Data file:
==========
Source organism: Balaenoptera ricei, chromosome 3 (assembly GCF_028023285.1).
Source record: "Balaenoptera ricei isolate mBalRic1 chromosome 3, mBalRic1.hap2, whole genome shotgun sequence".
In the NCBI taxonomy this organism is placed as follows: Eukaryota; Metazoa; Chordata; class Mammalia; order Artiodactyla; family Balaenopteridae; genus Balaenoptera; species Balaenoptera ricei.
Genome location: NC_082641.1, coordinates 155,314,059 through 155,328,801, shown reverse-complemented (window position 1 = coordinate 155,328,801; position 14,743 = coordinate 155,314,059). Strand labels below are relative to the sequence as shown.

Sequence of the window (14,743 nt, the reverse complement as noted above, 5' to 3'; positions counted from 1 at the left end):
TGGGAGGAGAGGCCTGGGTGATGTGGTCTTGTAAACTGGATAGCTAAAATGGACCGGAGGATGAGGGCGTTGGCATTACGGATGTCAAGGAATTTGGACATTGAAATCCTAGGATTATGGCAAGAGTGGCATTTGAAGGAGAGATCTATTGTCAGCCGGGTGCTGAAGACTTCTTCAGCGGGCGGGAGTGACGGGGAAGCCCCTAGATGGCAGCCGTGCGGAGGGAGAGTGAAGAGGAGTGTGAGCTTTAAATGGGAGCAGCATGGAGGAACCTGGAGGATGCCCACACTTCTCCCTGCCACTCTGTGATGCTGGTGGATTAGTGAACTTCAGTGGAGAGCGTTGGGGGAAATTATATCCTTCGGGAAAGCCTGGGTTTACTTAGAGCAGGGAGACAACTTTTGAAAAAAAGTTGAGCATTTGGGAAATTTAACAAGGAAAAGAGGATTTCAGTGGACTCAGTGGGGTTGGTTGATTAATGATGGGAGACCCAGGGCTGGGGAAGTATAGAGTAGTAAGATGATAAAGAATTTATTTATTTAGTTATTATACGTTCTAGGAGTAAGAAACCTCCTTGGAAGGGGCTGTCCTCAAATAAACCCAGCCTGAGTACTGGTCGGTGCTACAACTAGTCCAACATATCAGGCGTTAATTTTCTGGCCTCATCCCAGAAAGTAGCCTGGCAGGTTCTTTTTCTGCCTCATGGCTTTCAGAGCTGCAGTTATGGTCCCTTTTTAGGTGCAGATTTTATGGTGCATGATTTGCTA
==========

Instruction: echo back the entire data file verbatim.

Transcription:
Source organism: Balaenoptera ricei, chromosome 3 (assembly GCF_028023285.1).
Source record: "Balaenoptera ricei isolate mBalRic1 chromosome 3, mBalRic1.hap2, whole genome shotgun sequence".
In the NCBI taxonomy this organism is placed as follows: Eukaryota; Metazoa; Chordata; class Mammalia; order Artiodactyla; family Balaenopteridae; genus Balaenoptera; species Balaenoptera ricei.
Genome location: NC_082641.1, coordinates 155,314,059 through 155,328,801, shown reverse-complemented (window position 1 = coordinate 155,328,801; position 14,743 = coordinate 155,314,059). Strand labels below are relative to the sequence as shown.

Sequence of the window (14,743 nt, the reverse complement as noted above, 5' to 3'; positions counted from 1 at the left end):
TGGGAGGAGAGGCCTGGGTGATGTGGTCTTGTAAACTGGATAGCTAAAATGGACCGGAGGATGAGGGCGTTGGCATTACGGATGTCAAGGAATTTGGACATTGAAATCCTAGGATTATGGCAAGAGTGGCATTTGAAGGAGAGATCTATTGTCAGCCGGGTGCTGAAGACTTCTTCAGCGGGCGGGAGTGACGGGGAAGCCCCTAGATGGCAGCCGTGCGGAGGGAGAGTGAAGAGGAGTGTGAGCTTTAAATGGGAGCAGCATGGAGGAACCTGGAGGATGCCCACACTTCTCCCTGCCACTCTGTGATGCTGGTGGATTAGTGAACTTCAGTGGAGAGCGTTGGGGGAAATTATATCCTTCGGGAAAGCCTGGGTTTACTTAGAGCAGGGAGACAACTTTTGAAAAAAAGTTGAGCATTTGGGAAATTTAACAAGGAAAAGAGGATTTCAGTGGACTCAGTGGGGTTGGTTGATTAATGATGGGAGACCCAGGGCTGGGGAAGTATAGAGTAGTAAGATGATAAAGAATTTATTTATTTAGTTATTATACGTTCTAGGAGTAAGAAACCTCCTTGGAAGGGGCTGTCCTCAAATAAACCCAGCCTGAGTACTGGTCGGTGCTACAACTAGTCCAACATATCAGGCGTTAATTTTCTGGCCTCATCCCAGAAAGTAGCCTGGCAGGTTCTTTTTCTGCCTCATGGCTTTCAGAGCTGCAGTTATGGTCCCTTTTTAGGTGCAGATTTTATGGTGCATGATTTGCTA